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Bloody Stool

By

Healthgrades Editorial Staff

What is bloody stool?

Blood in the stool is an abnormal, potentially critical condition in which there is blood mixed in with a bowel movement or feces. The blood can arise from anywhere along the digestive tract, from the mouth to the anus. Bloody stool is often a sign of gastrointestinal bleeding due to injury or disease. Stools that contain bright red or maroon-colored blood may be referred to as hematochezia, while melena is used to describe black, tarry, and smelly stools. Bloody stool can occur in all age groups and populations.

Blood in the stool can appear in a variety of forms. There may be small amounts of bright red blood that is mixed inside the stool or that shows up on toilet paper after wiping the anus. Visible blood clots can also be present. Blood in the stool is sometimes accompanied by open bleeding from the rectum (rectal bleeding). Blood in the stool can be in such small quantities that it cannot be seen by the naked eye but can be detected by stool tests. This is called fecal occult blood, which may indicate a serious condition.

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Many other symptoms can occur with blood in the stool depending on the cause of the bleeding. Symptoms often involve the gastrointestinal system but can involve other body systems as well. It is important to talk with your health care professional about any other symptoms you are experiencing.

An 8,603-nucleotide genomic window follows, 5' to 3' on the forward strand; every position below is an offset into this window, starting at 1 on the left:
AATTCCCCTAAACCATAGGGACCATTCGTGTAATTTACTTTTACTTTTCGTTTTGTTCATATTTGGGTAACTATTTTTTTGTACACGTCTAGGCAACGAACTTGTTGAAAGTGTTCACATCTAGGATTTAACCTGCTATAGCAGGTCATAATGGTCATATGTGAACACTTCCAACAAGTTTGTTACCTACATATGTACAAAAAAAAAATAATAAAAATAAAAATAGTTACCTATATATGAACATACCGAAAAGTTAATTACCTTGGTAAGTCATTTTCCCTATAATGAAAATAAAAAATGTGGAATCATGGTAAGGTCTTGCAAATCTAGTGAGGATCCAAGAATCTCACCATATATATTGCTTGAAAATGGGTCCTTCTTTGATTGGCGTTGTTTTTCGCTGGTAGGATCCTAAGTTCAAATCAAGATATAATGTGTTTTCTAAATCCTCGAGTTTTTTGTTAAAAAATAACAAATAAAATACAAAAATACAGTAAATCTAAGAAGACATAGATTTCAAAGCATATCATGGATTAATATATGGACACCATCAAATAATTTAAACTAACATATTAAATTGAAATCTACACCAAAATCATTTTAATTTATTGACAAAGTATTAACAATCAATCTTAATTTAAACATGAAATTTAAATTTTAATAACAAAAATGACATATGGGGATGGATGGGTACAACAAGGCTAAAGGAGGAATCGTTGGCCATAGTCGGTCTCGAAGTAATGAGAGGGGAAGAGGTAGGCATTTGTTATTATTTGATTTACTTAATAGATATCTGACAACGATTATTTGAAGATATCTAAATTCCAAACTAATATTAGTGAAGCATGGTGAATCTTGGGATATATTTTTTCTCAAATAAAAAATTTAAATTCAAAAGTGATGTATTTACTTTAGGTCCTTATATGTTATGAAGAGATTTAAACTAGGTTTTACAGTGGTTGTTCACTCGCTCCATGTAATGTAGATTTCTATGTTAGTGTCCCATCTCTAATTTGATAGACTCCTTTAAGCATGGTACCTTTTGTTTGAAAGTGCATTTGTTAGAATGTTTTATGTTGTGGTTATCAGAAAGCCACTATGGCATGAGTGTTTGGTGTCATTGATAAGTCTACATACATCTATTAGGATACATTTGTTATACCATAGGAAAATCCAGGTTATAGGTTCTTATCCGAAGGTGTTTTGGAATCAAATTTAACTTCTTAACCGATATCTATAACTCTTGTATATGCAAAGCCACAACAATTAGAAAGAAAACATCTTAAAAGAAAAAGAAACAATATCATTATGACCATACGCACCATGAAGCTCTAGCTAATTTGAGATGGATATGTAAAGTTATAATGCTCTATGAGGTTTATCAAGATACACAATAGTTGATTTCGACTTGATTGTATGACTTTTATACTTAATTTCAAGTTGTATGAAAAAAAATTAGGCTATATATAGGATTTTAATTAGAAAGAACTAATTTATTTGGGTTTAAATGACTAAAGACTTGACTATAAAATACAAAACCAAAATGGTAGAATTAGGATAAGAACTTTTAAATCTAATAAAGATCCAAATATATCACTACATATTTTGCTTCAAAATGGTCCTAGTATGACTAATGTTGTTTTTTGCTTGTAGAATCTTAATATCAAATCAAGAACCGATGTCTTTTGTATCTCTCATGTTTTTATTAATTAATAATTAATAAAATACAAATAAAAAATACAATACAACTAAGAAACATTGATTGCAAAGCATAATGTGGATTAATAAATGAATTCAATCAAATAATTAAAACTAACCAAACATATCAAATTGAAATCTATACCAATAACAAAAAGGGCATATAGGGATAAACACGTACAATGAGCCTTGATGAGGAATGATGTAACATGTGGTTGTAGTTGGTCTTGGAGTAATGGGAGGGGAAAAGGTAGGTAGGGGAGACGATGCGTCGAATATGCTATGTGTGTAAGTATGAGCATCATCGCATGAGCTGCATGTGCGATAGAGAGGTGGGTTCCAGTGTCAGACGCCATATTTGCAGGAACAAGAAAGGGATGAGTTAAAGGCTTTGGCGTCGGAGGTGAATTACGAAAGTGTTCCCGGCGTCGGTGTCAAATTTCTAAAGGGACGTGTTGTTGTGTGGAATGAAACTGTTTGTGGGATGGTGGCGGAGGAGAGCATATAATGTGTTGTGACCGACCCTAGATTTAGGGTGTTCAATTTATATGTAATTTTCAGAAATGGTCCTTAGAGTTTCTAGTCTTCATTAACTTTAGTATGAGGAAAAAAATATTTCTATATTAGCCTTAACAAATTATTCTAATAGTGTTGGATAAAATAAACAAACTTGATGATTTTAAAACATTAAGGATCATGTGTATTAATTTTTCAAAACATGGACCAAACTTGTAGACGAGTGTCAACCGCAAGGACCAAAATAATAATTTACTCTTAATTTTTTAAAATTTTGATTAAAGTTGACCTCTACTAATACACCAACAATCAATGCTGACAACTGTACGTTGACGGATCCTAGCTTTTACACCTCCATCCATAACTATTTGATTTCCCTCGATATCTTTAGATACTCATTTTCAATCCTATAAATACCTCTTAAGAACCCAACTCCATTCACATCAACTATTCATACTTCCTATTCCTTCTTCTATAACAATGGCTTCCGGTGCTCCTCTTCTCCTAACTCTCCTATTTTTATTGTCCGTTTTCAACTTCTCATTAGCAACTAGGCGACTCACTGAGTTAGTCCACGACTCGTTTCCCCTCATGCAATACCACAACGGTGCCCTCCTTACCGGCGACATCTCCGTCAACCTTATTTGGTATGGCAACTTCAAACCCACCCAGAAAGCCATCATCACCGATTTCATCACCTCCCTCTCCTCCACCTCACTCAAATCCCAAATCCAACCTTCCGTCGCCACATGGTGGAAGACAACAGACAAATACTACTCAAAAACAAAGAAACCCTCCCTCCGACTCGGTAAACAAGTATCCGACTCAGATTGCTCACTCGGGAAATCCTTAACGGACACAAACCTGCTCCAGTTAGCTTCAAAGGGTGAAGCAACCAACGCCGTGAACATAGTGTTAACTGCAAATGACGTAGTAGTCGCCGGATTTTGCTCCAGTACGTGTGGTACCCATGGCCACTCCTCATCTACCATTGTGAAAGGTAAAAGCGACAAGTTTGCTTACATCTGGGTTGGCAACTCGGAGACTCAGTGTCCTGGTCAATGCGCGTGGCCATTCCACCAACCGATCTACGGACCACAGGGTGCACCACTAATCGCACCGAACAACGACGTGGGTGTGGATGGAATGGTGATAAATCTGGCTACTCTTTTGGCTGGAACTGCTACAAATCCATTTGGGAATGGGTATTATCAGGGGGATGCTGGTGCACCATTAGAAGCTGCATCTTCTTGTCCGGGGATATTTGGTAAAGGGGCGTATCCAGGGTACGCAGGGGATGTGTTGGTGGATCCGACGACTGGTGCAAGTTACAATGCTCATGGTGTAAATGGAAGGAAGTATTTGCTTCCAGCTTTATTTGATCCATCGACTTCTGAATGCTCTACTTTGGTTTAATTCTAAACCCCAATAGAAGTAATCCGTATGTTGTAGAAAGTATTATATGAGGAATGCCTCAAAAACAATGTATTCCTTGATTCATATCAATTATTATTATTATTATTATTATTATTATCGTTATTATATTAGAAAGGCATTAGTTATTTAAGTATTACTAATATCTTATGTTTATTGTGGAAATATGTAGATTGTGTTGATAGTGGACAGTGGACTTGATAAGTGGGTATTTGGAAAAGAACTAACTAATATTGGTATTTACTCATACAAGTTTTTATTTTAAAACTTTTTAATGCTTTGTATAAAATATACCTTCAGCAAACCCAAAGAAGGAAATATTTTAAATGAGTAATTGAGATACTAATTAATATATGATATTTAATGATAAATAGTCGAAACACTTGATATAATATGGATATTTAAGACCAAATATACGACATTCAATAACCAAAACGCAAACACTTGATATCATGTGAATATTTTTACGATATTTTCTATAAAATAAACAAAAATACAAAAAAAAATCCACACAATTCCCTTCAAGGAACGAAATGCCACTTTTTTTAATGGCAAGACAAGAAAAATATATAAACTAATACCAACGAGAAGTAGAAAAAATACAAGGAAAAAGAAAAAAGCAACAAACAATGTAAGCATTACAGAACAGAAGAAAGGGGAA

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Medical Reviewers: William C. Lloyd III, MD, FACS Last Review Date: Oct 8, 2016

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Medical References

  1. Bloody or tarry stools. Medline Plus, a service of the National Library of Medicine National Institutes of Health. http://www.nlm.nih.gov/medlineplus/ency/article/003130.htm.
  2. Bleeding esophageal varices.  Medline Plus, a service of the National Library of Medicine National Institutes of Health. http://www.nlm.nih.gov/medlineplus/ency/article/000268.htm.
  3. Gastrointestinal bleeding. Medline Plus, a service of the National Library of Medicine National Institutes of Health. http://www.nlm.nih.gov/medlineplus/gastrointestinalbleeding.html.
  4. Lower Gastrointestinal Bleeding. Medscape. http://emedicine.medscape.com/article/188478-overview.

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